As ubiquitous and far-reaching as the Civil Service is, the author lamented that there is the tendency for many state chief executives to disregard the place and role of civil servants in the effective administration of their respective states. He revealed that there is a penchant among some state governors and their political appointees to virtually take over the duties and functions of civil servants. He laments that the situation is such that no cadre in the Civil Service is spared.

More painful is the fact that after depriving the civil servants of their legitimate statutory duties, the same political masters turn around to label them redundant, lethargic, lazy, rude and undisciplined.

Definitely, the author rehashed the well-known mantra of the Civil Service which is political neutrality. This implies that the Civil Service and civil servants should not engage in partisan politics. Going further, he wrote that political neutrality entails the three maxims of impartiality, neutrality and anonymity. He noted that as an expert adviser to his boss, the civil servant must be on tap and not on top.

Of course, like every other institution, the Civil Service has ahead. Delving back into history, the author let his readers know that during the military era, the offices of the Head of Service and the Secretary to Government were merged into one. But with the dawn of the present democratic dispensation, the two offices were demerged with definitive functions. He let it known that one of the dysfunctional effects of the Civil Service Reforms under the Gen. Babangida regime was what he called the “decapitation” of the Civil Service.

In discussing the Civil Service, the author quoted never failed to mention the erudite Professor of Political Science, Peter Ekeh, who posited that politics starts from the bedroom. Invariably, what this deposes is that politics is an inevitable concomitant of human interactions, more in every bureaucracy, church, the civil service, public service, tertiary institutions, in the army, the police and in even in the village setting.

In this book spanning 13 Chapters, the author identified Civil Service politics as the activities of civil servants within the Civil Service politics to gain undue advantage over their colleagues. Without mincing words, he identified such to include; Labour politics, politics of blackmail, politics of promotion, politics of posting, politics of transfer, appointment, and politics of even simple procedural staff matters.

Interestingly, the author informed us that the appointment of Permanent Secretary heralds what he called a “high wire” politics in the Civil Service, knowing full well that the ultimate aim of every civil servant is to be appointed Permanent Secretary.

In discussing Civil Service Reforms, the author took readers’ attention to the various Civil Service reforms, ranging from Harragin Commission (1946), The Hugh Foot Commission(1948), Phillipson-Adebo Commission(1952), the Gorsuch Commission(1959), Post-independence Reforms, Udoji Commission(1972), the 1988 Civil Service Reform, Allison Ayida Reform of 1995 and Obasanjo Civil Service Reforms.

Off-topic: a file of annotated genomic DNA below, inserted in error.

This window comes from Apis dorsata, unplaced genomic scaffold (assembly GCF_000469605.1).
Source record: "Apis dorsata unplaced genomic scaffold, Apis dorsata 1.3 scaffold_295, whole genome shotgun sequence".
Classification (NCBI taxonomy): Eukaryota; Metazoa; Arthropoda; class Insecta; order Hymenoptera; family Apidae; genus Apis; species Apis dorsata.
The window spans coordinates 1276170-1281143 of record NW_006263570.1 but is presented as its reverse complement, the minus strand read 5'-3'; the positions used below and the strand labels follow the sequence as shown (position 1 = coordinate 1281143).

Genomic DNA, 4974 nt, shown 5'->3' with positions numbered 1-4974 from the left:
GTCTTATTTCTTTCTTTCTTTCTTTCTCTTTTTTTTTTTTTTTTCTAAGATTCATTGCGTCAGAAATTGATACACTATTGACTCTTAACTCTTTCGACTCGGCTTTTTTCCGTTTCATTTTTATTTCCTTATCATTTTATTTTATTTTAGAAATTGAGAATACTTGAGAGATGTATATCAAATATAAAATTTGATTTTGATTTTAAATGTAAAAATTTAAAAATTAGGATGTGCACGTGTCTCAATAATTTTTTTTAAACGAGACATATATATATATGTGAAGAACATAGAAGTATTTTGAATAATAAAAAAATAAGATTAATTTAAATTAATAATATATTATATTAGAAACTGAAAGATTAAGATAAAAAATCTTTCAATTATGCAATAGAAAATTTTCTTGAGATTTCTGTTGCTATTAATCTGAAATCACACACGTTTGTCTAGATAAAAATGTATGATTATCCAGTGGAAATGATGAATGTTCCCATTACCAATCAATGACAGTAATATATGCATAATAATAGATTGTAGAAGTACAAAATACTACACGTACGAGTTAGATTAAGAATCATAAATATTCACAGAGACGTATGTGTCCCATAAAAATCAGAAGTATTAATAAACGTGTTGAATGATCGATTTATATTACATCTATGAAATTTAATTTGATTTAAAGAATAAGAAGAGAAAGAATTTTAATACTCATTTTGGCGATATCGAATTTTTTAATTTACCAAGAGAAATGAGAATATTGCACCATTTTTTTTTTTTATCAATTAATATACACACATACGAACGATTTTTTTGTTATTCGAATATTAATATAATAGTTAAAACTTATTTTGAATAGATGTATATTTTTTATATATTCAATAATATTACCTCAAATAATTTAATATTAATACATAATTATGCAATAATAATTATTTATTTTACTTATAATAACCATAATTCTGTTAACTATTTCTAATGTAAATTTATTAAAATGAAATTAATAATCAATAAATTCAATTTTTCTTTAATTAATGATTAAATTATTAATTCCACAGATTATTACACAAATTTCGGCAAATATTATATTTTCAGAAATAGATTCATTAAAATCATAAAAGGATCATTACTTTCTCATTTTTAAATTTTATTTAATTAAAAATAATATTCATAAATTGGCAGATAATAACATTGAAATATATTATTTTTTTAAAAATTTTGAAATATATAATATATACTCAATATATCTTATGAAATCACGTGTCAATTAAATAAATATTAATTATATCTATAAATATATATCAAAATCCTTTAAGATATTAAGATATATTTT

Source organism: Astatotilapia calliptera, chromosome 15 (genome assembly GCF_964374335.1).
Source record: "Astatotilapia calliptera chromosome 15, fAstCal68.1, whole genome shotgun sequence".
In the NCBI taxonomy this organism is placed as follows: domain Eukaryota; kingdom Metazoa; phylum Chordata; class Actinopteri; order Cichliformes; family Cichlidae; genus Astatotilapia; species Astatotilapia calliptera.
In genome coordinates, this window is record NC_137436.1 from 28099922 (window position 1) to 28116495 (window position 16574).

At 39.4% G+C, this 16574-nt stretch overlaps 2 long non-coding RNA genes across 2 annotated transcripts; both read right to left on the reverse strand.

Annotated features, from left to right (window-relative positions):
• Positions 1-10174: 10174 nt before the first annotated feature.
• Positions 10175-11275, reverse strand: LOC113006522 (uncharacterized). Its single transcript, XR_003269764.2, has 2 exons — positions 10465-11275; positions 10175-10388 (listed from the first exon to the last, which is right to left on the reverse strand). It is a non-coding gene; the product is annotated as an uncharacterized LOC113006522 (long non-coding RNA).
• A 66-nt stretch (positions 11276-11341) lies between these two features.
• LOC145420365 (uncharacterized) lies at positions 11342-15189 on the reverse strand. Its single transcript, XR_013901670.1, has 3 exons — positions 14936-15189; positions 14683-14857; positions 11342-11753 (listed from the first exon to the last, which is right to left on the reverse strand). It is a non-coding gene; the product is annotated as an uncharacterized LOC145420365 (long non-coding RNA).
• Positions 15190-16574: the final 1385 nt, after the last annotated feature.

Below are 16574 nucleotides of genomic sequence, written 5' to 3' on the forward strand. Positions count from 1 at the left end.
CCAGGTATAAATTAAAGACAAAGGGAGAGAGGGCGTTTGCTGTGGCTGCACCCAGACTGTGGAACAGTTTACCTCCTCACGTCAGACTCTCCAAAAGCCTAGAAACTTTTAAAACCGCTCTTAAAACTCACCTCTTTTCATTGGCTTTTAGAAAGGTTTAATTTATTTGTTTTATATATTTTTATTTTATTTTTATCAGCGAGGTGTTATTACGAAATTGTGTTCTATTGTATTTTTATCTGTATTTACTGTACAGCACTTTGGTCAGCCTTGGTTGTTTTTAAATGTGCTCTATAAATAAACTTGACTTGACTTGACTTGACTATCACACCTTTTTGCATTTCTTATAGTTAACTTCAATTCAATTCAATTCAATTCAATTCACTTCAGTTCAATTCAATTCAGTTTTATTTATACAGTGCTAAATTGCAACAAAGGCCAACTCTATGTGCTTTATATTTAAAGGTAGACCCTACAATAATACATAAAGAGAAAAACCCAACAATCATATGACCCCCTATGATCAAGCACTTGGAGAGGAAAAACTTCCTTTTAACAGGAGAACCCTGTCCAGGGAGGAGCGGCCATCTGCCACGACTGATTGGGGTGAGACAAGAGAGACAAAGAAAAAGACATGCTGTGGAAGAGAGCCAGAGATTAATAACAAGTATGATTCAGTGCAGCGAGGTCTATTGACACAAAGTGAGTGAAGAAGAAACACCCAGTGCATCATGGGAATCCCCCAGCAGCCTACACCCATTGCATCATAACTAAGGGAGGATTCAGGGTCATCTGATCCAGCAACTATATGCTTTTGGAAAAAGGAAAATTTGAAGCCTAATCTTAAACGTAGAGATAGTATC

It would be interesting to note that the Obasanjo administration raised the national minimum wages from N2, 500 per month to N5, 000 per month with effect from May 1, 2000. This was further raised to N7, 500 per month.  Also, in 2004, the Federal Government set up the Wages, Salaries and Emolument Relativity Panel headed by Prof. Emmanuel Edozien.

Findings revealed the existence of multiple salary structures within the public sector, the prevalence of un-monetised fringe benefits, unwieldy allowances, de-linking of productivity and performance and implementation of unapproved allowances by many public sector agencies.

In the other chapters, the author harped on the ethics governing the Public Service. As usual, he informed us that ethics involved Discipline, Loyalty, Tact, Honesty, Courage, Modesty, Courtesy, Co-operation, Sense of judgement, Kindness, Industry, Foresight, Ability to Delegate, Sympathy and Consideration, Flexibility and Decision Making, Attitude to Public Funds, Social Justice, Use of Authority and  Cost-Consciousness in Spending Public Funds.

Without equivocation, this enriching book which covers all gamuts of Civil Service rules and guidelines stands out as one of the most detailed compendiums that have ever been written on the subject. It contains a rich trove of information for any scholar or student seeking knowledge and information on Public Administration in Nigeria.

It is recommended for tertiary institutions and libraries not only to enrich them, butalso to help academic dissertations of those wishing to pursue higher degrees in the Social Sciences and Humanities.

Vanguard